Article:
21 challengers submitted 20.8 million speed tests across 37 states.
The challenge data often showed failed tests and lackluster speeds in areas where network operators claimed to offer coverage:
During the challenge process, some parties entered specific concerns into the record. For example:
Smith Bagley (d/b/a Cellular One) submitted maps of its service area in Arizona overlaid with Verizon’s publicly-stated 4G LTE coverage and the preliminary results of drive tests that Smith Bagley had conducted. Smith Bagley asserted that, for large stretches of road in areas where Verizon reported coverage, its drive testers recorded no 4G LTE signal on Verizon’s network. Smith Bagley argued that the ‘apparent scope of Verizon’s inaccurate data and overstated coverage claims is so extensive that, as a practical matter, the challenge process will not and cannot produce the necessary corrections.’
As part of a public report detailing its experience, Vermont published a map showing its speed test results which contradicted the coverage maps in Vermont of U.S. Cellular, T-Mobile, and Verizon, among others. This map included information on the approximately 187,000 speed tests submitted by Vermont, including download speed, latency, and signal strength. In the report, Vermont detailed that 96% of speed tests for U.S. Cellular, 77% for T-Mobile, and 55% for Verizon failed to receive download speeds of at least 5 Mbps.
After reviewing the challenges, the FCC requested additional information from the five largest network operators (AT&T, T-Mobile, Verizon, Sprint, and U.S. Cellular) to understand the assumptions involved in the networks’ coverage models.
Around the same time the FCC was requesting additional information from network operators, the agency also began its own testing of Verizon, U.S. Cellular, and T-Mobile’s networks. These speed tests took place in 12 states and primarily made use of a drive-testing methodology. As mentioned earlier, analyses of the FCC’s test data suggested that the on-the-ground experience with Verizon, T-Mobile, and U.S. Cellular’s network was much different than the experience that would be expected based on the information the networks provided to the FCC.
A lot of the commentary and news articles I’ve seen in response to the FCC’s report seem to conclude that network operators are bullshitters that intentionally lied about the extent of their coverage. I have reservations about fully accepting that conclusion. Accurately modeling coverage is difficult. Lots of factors affect the on-the-ground experience of wireless subscribers. The FCC largely acknowledges this reality in its report:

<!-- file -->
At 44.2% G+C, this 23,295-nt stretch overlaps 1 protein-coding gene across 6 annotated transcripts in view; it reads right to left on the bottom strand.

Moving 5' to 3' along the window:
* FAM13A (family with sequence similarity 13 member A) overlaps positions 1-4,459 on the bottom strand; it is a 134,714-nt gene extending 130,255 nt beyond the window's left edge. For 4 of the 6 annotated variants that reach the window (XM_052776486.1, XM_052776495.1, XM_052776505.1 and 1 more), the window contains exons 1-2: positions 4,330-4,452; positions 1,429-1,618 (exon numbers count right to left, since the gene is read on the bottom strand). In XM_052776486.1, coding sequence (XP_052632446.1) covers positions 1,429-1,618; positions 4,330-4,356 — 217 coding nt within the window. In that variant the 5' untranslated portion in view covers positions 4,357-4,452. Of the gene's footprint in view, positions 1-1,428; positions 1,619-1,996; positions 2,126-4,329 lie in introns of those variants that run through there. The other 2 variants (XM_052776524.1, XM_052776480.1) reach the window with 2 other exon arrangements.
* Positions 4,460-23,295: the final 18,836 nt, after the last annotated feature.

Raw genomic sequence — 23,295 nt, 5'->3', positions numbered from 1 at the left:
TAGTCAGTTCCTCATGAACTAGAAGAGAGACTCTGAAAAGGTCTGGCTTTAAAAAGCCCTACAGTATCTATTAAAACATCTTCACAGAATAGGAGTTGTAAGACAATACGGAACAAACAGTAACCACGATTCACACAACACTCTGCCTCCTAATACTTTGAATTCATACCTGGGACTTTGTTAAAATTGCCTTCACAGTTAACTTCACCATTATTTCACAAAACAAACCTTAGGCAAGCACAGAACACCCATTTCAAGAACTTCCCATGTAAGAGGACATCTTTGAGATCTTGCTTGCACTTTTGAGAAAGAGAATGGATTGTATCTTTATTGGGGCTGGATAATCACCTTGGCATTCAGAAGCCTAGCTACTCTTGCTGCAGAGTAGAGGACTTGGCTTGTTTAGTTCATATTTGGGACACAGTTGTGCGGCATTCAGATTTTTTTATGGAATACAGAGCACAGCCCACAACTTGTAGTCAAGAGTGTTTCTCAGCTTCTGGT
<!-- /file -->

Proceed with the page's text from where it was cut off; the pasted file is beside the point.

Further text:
Providers were afforded flexibility to use the parameters that they used in their normal course of business when parameters were not specified by the Commission. For example, the Commission did not specify fading statistics or clutter loss values, and providers were required to model these factors as they would in the normal course of business.
Our speed testing, data analyses, and inquiries, however, suggest that some of these differences may be the result of some providers’ models: (1) using a cell edge RSRP value that was too low, (2) not adequately accounting for network infrastructure constraints, including backhaul type and capacity, or (3) not adequately modeling certain on-the-ground factors—such as the local clutter, terrain, and propagation characteristics by spectrum band for the areas claimed to be covered.
Further supporting the idea that assessing coverage is difficult, the FCC didn’t just find that its tests contradicted the initial information submitted by network operators. The FCC data also contradicted the data submitted by those who challenged network operators’ data:
The causes of the large differences in measured download speed between staff and challenger speed tests taken within the same geographic areas, as well as the high percentage of tests with a download speed of zero in the challenger data, are difficult to determine. Discrepancies may be attributable to differences in test methodologies, network factors at the time of test, differences in how speed tet apps or drive test software process data, or other factors…Given the large differences between challenger and staff results however, we are not confident that individual challenger speed test results provide an accurate representation of the typical consumer on-the-ground experience.